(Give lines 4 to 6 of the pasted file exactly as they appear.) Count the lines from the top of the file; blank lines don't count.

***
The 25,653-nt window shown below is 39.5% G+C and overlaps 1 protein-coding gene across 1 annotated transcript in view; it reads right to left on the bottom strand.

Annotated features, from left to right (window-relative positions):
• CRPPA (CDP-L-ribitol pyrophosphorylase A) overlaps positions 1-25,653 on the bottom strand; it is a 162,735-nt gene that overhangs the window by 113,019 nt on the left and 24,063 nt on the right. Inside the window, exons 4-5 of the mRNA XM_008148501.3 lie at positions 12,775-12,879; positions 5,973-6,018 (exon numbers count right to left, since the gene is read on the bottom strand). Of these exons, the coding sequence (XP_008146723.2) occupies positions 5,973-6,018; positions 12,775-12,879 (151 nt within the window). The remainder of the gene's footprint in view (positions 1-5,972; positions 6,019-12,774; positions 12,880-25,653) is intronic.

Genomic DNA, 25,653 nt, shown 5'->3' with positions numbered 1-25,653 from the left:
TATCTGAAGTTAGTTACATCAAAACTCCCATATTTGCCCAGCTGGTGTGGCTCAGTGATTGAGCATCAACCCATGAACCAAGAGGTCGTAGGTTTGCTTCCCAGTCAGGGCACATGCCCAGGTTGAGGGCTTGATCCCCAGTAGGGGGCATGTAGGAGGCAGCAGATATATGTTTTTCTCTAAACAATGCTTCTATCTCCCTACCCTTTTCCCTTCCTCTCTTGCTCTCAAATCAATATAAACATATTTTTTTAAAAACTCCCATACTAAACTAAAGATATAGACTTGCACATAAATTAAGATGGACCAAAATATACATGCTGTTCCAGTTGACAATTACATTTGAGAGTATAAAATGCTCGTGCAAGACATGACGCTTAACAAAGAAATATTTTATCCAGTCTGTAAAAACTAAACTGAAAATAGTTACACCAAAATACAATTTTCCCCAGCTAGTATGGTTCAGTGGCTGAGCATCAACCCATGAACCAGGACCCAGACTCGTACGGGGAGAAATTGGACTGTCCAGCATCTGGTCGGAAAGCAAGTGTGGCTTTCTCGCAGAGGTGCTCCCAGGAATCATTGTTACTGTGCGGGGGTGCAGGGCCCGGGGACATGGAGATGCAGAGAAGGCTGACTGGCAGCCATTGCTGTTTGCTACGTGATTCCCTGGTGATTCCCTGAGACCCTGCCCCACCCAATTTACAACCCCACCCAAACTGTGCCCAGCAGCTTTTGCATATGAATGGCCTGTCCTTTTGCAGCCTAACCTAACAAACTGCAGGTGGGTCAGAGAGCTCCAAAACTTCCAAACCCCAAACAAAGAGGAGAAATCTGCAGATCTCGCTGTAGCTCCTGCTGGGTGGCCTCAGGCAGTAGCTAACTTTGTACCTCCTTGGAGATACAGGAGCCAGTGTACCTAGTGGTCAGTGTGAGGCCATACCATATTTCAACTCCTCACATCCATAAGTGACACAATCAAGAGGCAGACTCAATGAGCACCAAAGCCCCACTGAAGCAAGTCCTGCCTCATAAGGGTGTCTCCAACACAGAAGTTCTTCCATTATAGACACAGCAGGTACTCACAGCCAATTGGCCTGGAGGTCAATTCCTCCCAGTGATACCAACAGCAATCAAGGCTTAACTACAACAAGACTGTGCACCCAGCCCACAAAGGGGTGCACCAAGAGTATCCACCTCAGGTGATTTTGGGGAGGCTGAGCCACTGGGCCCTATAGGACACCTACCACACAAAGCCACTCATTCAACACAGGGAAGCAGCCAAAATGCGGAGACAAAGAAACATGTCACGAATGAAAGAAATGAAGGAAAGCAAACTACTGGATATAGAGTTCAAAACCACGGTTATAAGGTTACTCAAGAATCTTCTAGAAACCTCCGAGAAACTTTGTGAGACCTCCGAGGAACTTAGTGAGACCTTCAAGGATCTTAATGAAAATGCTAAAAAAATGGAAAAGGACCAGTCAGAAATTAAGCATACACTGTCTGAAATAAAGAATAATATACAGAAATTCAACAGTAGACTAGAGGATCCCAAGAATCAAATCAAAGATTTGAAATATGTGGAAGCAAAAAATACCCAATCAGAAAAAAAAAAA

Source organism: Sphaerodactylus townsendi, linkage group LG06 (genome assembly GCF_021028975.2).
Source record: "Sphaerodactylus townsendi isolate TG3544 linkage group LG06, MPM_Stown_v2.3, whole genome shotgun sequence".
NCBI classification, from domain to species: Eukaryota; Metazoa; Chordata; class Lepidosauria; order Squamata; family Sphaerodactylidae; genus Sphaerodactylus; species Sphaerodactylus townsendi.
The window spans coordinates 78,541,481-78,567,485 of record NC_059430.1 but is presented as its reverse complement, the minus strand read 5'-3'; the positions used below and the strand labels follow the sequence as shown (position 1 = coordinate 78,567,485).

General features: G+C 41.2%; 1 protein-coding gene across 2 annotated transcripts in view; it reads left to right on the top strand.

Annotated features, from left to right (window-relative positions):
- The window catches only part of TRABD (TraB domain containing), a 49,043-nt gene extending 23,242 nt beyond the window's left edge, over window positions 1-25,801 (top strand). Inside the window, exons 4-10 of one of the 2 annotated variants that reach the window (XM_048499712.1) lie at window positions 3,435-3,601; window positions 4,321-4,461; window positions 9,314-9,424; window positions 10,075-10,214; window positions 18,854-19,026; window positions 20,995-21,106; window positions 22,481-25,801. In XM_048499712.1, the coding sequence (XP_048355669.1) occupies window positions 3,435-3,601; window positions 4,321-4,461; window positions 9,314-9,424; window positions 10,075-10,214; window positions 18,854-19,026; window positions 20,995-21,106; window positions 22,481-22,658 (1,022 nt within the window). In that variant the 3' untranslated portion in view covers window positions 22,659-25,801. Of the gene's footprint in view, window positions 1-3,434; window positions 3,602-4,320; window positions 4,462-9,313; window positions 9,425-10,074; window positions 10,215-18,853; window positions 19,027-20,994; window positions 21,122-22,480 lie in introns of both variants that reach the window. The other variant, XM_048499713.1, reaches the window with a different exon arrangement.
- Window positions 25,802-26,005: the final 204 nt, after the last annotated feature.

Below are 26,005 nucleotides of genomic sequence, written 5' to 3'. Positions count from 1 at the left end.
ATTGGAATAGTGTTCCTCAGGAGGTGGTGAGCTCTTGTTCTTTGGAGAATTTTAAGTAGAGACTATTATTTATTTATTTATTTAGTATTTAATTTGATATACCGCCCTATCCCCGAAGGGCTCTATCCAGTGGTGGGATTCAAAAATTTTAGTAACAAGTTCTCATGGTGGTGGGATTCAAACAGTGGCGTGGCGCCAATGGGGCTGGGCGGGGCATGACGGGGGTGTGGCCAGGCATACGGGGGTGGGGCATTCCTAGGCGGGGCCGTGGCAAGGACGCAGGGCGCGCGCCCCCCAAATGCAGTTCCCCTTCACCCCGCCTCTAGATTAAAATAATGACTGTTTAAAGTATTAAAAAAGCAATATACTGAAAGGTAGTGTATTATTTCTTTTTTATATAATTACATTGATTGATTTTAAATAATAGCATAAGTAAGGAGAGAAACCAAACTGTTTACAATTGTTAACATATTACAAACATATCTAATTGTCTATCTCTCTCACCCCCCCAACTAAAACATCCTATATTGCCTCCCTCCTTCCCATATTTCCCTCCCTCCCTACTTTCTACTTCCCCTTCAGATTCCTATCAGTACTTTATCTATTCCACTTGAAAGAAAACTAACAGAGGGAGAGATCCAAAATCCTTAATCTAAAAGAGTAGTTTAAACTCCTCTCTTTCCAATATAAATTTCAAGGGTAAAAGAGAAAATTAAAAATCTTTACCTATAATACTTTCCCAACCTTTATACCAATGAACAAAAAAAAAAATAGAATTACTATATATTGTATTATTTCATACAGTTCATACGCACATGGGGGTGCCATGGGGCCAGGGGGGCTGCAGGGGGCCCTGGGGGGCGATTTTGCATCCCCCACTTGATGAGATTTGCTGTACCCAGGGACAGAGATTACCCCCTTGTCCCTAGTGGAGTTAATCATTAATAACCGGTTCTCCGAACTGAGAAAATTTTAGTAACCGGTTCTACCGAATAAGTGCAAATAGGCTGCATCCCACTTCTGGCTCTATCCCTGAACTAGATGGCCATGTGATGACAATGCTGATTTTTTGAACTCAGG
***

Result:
Genomic DNA, 25,653 nt, shown 5'->3' with positions numbered 1-25,653 from the left:
TATCTGAAGTTAGTTACATCAAAACTCCCATATTTGCCCAGCTGGTGTGGCTCAGTGATTGAGCATCAACCCATGAACCAAGAGGTCGTAGGTTTGCTTCCCAGTCAGGGCACATGCCCAGGTTGAGGGCTTGATCCCCAGTAGGGGGCATGTAGGAGGCAGCAGATATATGTTTTTCTCTAAACAATGCTTCTATCTCCCTACCCTTTTCCCTTCCTCTCTTGCTCTCAAATCAATATAAACATATTTTTTTAAAAACTCCCATACTAAACTAAAGATATAGACTTGCACATAAATTAAGATGGACCAAAATATACATGCTGTTCCAGTTGACAATTACATTTGAGAGTATAAAATGCTCGTGCAAGACATGACGCTTAACAAAGAAATATTTTATCCAGTCTGTAAAAACTAAACTGAAAATAGTTACACCAAAATACAATTTTCCCCAGCTAGTATGGTTCAGTGGCTGAGCATCAACCCATGAACCAGGACCCAGACTCGTACGGGGAGAAATTGGACTGTCCAGCATCTGGTCGGAAAGCAAGTGTGGCTTTCTCGCAGAGGTGCTCCCAGGAATCATTGTTACTGTGCGGGGGTGCAGGGCCCGGGGACATGGAGATGCAGAGAAGGCTGACTGGCAGCCATTGCTGTTTGCTACGTGATTCCCTGGTGATTCCCTGAGACCCTGCCCCACCCAATTTACAACCCCACCCAAACTGTGCCCAGCAGCTTTTGCATATGAATGGCCTGTCCTTTTGCAGCCTAACCTAACAAACTGCAGGTGGGTCAGAGAGCTCCAAAACTTCCAAACCCCAAACAAAGAGGAGAAATCTGCAGATCTCGCTGTAGCTCCTGCTGGGTGGCCTCAGGCAGTAGCTAACTTTGTACCTCCTTGGAGATACAGGAGCCAGTGTACCTAGTGGTCAGTGTGAGGCCATACCATATTTCAACTCCTCACATCCATAAGTGACACAATCAAGAGGCAGACTCAATGAGCACCAAAGCCCCACTGAAGCAAGTCCTGCCTCATAAGGGTGTCTCCAACACAGAAGTTCTTCCATTATAGACACAGCAGGTACTCACAGCCAATTGGCCTGGAGGTCAATTCCTCCCAGTGATACCAACAGCAATCAAGGCTTAACTACAACAAGACTGTGCACCCAGCCCACAAAGGGGTGCACCAAGAGTATCCACCTCAGGTGATTTTGGGGAGGCTGAGCCACTGGGCCCTATAGGACACCTACCACACAAAGCCACTCATTCAACACAGGGAAGCAGCCAAAATGCGGAGACAAAGAAACATGTCACGAATGAAAGAAATGAAGGAAAGCAAACTACTGGATATAGAGTTCAAAACCACGGTTATAAGGTTACTCAAGAATCTTCTAGAAACCTCCGAGAAACTTTGTGAGACCTCCGAGGAACTTAGTGAGACCTTCAAGGATCTTAATGAAAATGCTAAAAAAATGGAAAAGGACCAGTCAGAAATTAAGCATACACTGTCTGAAATAAAGAATAATATACAGAAATTCAACAGTAGACTAGAGGATCCCAAGAATCAAATCAAAGATTTGAAATATGTGGAAGCAAAAAATACCCAATCAGAAAAAAAAAAA

Source organism: Sphaerodactylus townsendi, linkage group LG06 (genome assembly GCF_021028975.2).